Social and Affective Neuroscience

Department of Neurology

Group Members

Silke Anders (Group leader)
Benjamin Sack (Postdoc)
Irina Komlewa (PhD student)
Christiane Wegner (PhD student)
Mirjam Kehrer (MD student)
Nico Kohlmorgen (Technical assistant)
Fabian Breuer (Student assistant)
Annika Möller (Student assistant)

Research Interests

Social relations are the building bricks of human societies. Yet, the neurobiological processes that shape, and are shaped by, social relations are not well understood. In this group, we share a common interest in the neural bases of human social relations. Questions we ask include (but are not limited to)

  • How is neural information transmitted between brains?
  • Is the flow of neural information facilitated between brains that have a similar functional architecture?
  • Does the functional architecture of our brains determine the social relations we have?

As part of two of the collaborative research initiatives at the CBBM (SFB-TR 134 and SFB-TR 654) we focus on the interaction between human social relations, brain function, behavior and neural plasticity.  We believe that investigating the human brain from a relational perspective requires a combination of methods from many different disciplines including cognitive neuroscience, computational neuroscience, mathematics, social psychology, sociology and sociobiology. Thus, despite our common research interest, people in this group have very diverse educational backgrounds.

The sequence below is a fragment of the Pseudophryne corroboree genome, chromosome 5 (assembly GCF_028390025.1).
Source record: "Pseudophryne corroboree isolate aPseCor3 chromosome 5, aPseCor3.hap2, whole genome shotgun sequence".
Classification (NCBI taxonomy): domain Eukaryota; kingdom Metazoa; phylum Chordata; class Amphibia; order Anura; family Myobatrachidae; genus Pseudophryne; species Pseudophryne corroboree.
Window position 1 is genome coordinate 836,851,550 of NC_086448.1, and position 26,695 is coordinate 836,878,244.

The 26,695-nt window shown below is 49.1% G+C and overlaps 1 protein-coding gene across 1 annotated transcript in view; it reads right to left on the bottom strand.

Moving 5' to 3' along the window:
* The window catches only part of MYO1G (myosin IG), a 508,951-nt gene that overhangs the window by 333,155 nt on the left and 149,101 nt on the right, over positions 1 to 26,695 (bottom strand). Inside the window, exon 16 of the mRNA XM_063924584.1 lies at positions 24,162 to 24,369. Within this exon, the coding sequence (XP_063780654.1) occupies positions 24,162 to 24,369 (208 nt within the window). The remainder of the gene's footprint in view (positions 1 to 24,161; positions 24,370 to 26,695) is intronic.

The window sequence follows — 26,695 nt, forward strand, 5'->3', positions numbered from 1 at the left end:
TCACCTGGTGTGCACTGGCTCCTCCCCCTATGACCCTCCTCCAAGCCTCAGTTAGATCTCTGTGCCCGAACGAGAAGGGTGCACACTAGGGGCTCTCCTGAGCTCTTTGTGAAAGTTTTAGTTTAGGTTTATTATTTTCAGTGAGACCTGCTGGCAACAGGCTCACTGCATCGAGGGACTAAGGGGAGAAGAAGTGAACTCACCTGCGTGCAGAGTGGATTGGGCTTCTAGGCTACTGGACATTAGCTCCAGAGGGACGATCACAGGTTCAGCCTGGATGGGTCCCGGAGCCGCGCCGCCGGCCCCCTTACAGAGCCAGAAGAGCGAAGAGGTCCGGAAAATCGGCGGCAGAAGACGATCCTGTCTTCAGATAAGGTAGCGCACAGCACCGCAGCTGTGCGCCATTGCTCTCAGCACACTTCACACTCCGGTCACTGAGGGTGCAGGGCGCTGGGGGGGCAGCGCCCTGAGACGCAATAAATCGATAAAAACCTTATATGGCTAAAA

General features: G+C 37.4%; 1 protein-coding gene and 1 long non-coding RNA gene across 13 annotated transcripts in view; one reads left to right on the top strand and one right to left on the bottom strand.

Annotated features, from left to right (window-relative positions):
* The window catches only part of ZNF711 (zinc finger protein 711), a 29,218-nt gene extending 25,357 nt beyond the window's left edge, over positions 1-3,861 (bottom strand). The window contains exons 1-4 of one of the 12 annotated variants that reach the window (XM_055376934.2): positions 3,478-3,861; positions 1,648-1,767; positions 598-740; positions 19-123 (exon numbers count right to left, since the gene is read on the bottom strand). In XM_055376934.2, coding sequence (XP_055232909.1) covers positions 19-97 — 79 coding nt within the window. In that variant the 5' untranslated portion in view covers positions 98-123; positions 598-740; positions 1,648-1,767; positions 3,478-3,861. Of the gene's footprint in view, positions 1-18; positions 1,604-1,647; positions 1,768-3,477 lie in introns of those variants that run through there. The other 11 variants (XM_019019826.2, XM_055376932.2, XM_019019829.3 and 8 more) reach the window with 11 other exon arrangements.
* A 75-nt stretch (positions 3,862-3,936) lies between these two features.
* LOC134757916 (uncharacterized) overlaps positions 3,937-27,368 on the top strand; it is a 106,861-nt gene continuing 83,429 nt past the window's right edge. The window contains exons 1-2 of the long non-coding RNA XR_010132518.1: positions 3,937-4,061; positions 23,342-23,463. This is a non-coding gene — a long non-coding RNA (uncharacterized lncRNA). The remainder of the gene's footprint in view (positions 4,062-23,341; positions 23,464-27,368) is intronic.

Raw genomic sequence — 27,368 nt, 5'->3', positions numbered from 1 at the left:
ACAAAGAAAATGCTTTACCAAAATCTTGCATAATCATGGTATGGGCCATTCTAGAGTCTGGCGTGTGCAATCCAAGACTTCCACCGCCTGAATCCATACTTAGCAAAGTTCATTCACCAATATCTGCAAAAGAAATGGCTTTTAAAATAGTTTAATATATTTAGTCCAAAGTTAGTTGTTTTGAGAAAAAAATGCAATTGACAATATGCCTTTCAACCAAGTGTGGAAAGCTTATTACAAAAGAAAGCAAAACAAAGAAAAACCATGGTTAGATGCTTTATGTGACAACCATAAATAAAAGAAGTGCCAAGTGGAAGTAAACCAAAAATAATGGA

• John-Dylan Haynes, Bernstein Center for Computational Neuroscience, Charité Berlin, Germany
  • Thomas Ethofer, Department of Biomedical Magnetic Resonance and Department of Psychiatry, University of Tübingen, Germany
  • Georg Jahn,  Institute of Psychology, Technische Universität Chemnitz, Germany


  1. Anders S, Heussen Y, Sprenger A, Haynes J-D, Ethofer T (2015) Social gating of sensory information during ongoing communication. Neuroimage 104:189–98.
  2. Klement S, Anders S, Martinetz T (2013) The Support Feature Machine: Classification with the Least Number of Features and Application to Neuroimaging Data. Neural Comput 25(6):1548–1584.
  3. Anders S, et al. (2012) Compensatory premotor activity during affective face processing in subclinical carriers of a single mutant Parkin allele. Brain 135(Pt 4):1128–40.
  4. Anders S, Heinzle J, Weiskopf N, Ethofer T, Haynes J (2011) Flow of affective information between communicating brains. Neuroimage 54(1):439–46.
  5. Anders S, et al. (2004) Parietal somatosensory association cortex mediates affective blindsight. Nat Neurosci 7(4):339–340.